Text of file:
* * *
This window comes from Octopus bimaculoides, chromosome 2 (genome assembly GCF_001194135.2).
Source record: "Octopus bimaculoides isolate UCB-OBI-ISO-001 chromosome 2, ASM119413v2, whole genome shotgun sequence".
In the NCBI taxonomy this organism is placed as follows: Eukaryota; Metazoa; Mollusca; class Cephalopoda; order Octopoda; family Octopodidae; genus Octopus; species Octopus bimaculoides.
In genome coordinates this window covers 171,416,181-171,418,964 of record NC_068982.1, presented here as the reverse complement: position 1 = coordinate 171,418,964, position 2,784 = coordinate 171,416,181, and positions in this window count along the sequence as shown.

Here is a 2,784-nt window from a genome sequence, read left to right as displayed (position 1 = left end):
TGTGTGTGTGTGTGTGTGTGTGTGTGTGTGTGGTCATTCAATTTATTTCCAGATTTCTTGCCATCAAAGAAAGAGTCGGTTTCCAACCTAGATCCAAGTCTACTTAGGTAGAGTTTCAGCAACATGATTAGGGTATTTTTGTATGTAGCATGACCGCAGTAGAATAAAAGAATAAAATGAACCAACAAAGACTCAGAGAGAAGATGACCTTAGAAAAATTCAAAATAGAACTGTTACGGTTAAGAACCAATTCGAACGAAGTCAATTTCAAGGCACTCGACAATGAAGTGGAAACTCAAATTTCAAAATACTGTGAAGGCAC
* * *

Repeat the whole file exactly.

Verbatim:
This window comes from Octopus bimaculoides, chromosome 2 (genome assembly GCF_001194135.2).
Source record: "Octopus bimaculoides isolate UCB-OBI-ISO-001 chromosome 2, ASM119413v2, whole genome shotgun sequence".
In the NCBI taxonomy this organism is placed as follows: Eukaryota; Metazoa; Mollusca; class Cephalopoda; order Octopoda; family Octopodidae; genus Octopus; species Octopus bimaculoides.
In genome coordinates this window covers 171,416,181-171,418,964 of record NC_068982.1, presented here as the reverse complement: position 1 = coordinate 171,418,964, position 2,784 = coordinate 171,416,181, and positions in this window count along the sequence as shown.

Here is a 2,784-nt window from a genome sequence, read left to right as displayed (position 1 = left end):
TGTGTGTGTGTGTGTGTGTGTGTGTGTGTGTGGTCATTCAATTTATTTCCAGATTTCTTGCCATCAAAGAAAGAGTCGGTTTCCAACCTAGATCCAAGTCTACTTAGGTAGAGTTTCAGCAACATGATTAGGGTATTTTTGTATGTAGCATGACCGCAGTAGAATAAAAGAATAAAATGAACCAACAAAGACTCAGAGAGAAGATGACCTTAGAAAAATTCAAAATAGAACTGTTACGGTTAAGAACCAATTCGAACGAAGTCAATTTCAAGGCACTCGACAATGAAGTGGAAACTCAAATTTCAAAATACTGTGAAGGCAC